Wednesday, November 7, 2007

Brothers win right to not see father

Talking about ludicrous law that frustrates common sense and often obliterates human dignity take for example the Care of Children Bill. My beef with this spurious legislation is that when allegations of domestic violence or child abuse rear up, nothing requires the Court to make any inquiries on its own initiative in order to make a determination on the allegation. This has opened the door for a gravy train of professionals, while the forced respondent to proceedings is a martyr and his children pawns in the PAS game. The Family Court is a horrible place !

My 14 year old daughter has written an affidavit that I will present to the corrupt Family Court of New Zealand explaining to them how much she hates them after putting her and her younger sister through hell for seven years !!!!

Peter Boshiers Family Court is a Court of Criminals !!

Boys spurn contact with father

By JENNY MACINTYRE - Sunday Star Times | Sunday, 21 October 2007

Two young boys have made New Zealand legal history by successfully overturning a Family Court decision forcing them to spend time with their dad. It is the first time such a ruling has been made.

The Auckland brothers, aged nine and 13, went to the High Court to appeal a March 20 Family Court ruling that laid out plans for gradually increasing the time the boys spent with their father.

The Family Court ruling had been made despite expert evidence that the boys had been subjected to psychological damage by previous contact with their father. One expert witness, Auckland University psychology professor Fred Seymour, recommended the children not spend time with their father.

The family had been in and out of the Family Court for the past six years. In August last year the father breached court orders, arriving at the children's home when their mother was out. This was the first time the boys had seen their father in four years and they were left so disturbed that one resumed bed wetting and the other could not sleep.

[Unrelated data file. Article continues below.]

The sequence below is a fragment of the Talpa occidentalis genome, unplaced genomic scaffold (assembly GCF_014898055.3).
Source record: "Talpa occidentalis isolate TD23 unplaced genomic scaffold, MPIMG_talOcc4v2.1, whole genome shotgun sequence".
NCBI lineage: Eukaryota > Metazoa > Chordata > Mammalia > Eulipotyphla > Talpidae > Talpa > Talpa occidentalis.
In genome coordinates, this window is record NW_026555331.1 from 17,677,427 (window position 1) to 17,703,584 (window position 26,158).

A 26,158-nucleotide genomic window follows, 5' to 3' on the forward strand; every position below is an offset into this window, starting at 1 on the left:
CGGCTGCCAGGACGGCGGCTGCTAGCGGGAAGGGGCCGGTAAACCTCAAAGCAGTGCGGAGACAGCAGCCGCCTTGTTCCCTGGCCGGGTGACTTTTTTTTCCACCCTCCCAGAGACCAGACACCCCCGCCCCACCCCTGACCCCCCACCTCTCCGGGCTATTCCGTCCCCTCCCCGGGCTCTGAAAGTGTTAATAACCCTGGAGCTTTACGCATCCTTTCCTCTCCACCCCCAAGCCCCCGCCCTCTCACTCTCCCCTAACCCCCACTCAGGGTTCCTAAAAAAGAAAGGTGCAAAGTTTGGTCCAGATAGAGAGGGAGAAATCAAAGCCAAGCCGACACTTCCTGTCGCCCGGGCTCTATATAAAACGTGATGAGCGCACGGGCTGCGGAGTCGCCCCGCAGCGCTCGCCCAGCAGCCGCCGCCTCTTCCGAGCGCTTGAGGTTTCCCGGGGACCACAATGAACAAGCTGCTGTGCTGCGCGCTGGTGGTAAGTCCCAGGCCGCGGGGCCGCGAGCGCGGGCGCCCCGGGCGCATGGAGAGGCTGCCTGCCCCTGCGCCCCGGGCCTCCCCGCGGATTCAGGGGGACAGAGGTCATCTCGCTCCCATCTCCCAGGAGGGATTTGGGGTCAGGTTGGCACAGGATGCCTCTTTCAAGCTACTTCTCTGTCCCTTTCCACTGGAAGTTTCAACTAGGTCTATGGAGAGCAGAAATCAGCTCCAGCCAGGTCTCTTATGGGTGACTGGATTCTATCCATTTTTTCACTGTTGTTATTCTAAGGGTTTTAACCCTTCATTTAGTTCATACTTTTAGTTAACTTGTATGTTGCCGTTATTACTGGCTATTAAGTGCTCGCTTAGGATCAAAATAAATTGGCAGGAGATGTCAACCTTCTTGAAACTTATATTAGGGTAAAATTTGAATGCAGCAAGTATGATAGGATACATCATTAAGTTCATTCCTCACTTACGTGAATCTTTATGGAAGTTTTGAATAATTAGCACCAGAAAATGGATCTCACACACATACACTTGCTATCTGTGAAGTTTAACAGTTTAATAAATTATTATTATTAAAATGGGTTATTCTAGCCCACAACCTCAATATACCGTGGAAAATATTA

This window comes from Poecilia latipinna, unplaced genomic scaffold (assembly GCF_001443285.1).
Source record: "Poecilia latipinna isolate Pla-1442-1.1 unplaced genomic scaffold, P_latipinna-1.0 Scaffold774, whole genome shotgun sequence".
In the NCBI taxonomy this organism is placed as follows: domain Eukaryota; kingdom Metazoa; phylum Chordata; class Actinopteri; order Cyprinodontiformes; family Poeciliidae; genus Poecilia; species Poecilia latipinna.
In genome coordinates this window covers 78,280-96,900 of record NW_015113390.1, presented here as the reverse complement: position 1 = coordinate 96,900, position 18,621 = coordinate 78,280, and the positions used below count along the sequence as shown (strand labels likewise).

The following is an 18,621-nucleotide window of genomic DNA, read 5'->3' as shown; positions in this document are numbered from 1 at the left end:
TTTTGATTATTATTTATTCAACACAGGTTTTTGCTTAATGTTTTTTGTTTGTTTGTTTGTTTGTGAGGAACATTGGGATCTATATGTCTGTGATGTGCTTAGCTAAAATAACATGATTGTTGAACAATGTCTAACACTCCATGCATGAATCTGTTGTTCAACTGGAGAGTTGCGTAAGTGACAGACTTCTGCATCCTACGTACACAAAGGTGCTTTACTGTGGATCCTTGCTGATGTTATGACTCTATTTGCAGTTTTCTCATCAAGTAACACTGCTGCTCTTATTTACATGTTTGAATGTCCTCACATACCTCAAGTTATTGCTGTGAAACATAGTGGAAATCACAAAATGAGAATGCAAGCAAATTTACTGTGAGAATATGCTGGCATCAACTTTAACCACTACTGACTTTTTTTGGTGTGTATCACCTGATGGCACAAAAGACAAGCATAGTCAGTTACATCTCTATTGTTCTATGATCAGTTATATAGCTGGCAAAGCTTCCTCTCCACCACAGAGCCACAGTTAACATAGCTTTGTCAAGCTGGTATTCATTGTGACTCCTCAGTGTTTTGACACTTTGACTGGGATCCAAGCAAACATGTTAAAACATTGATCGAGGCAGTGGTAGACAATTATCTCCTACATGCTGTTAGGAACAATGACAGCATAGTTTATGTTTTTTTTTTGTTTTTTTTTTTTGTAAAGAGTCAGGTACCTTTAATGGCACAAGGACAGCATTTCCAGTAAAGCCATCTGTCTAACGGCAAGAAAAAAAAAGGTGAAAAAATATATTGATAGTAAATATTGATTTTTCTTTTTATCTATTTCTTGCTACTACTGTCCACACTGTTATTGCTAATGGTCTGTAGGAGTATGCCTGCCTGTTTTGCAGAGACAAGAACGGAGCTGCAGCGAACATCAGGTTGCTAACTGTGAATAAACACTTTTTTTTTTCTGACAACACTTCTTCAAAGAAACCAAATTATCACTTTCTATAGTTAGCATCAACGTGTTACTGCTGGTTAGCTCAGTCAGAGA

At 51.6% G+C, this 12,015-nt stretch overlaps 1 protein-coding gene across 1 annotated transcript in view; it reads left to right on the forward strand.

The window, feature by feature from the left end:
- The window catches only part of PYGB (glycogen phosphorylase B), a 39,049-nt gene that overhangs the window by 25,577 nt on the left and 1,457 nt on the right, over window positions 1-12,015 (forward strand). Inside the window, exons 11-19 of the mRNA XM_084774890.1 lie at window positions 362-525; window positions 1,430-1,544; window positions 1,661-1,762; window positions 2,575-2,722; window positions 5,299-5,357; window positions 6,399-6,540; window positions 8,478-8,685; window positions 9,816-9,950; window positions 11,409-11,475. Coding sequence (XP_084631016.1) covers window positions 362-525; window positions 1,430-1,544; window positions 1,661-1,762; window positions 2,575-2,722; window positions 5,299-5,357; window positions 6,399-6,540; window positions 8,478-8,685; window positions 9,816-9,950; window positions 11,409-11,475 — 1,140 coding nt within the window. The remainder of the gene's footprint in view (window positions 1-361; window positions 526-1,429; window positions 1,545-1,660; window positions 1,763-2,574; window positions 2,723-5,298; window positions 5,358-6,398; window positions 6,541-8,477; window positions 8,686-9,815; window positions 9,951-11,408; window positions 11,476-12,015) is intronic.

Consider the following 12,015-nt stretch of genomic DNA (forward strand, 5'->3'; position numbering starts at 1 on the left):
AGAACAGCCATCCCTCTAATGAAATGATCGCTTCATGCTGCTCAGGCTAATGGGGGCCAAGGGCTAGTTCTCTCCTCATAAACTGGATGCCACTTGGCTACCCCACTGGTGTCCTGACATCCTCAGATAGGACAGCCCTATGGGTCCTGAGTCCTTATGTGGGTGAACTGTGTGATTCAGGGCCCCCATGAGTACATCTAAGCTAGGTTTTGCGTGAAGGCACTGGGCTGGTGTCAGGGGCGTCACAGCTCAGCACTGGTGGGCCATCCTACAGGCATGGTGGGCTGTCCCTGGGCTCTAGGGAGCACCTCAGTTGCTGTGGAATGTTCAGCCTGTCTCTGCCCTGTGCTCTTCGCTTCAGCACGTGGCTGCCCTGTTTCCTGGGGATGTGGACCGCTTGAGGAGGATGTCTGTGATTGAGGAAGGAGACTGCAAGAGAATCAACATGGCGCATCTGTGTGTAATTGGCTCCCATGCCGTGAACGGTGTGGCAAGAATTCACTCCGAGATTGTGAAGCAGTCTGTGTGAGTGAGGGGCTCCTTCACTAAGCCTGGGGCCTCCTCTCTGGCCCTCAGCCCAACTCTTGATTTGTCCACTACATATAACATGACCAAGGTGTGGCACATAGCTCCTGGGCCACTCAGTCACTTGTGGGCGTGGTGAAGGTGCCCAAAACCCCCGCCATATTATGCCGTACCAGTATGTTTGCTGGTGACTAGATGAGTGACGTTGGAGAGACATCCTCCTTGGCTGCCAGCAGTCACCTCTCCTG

But on March 20 Judge Laurence Ryan said he was confident risks to the boys could be managed and he ruled contact was in the children's best interest. The lawyer for the children explained the judge's decision to the boys and filed a High Court appeal on their behalf. Justice Judith Potter granted the boys' appeal and ordered their father to have only internet or written contact with his sons.

The Care of Children Act, introduced in 2004, grants children the right to appeal Family Court decisions.

This case was one of the first two decisions under that act, which were released on Friday.

A family law expert said the decisions were significant because they recognised children's rights to express their needs.

He said giving a child the right to appeal was a significant advance in children's rights but there were difficulties in exercising those rights.

"This has happened before parliament has organised support for children and there is no counselling available to help children cope with the pressure going to court puts them under."

The second appeal was only partially successful for the children. Four youngsters, aged eight to 15, wanted less time with their father and tried to overturn a judgement which ordered them to spend some weeknights with their dad.

Potter upheld Ryan's earlier decision that this father should be more involved in his children's lives, but she excused the 15-year-old from staying with her father. The justice also overturned an order barring the mother from sporting events when the children were in the father's care.

Last year the Family Court allowed a teenager to divorce her mother. But the High Court overturned that decision, reinstating the mother's guardianship of her daughter.

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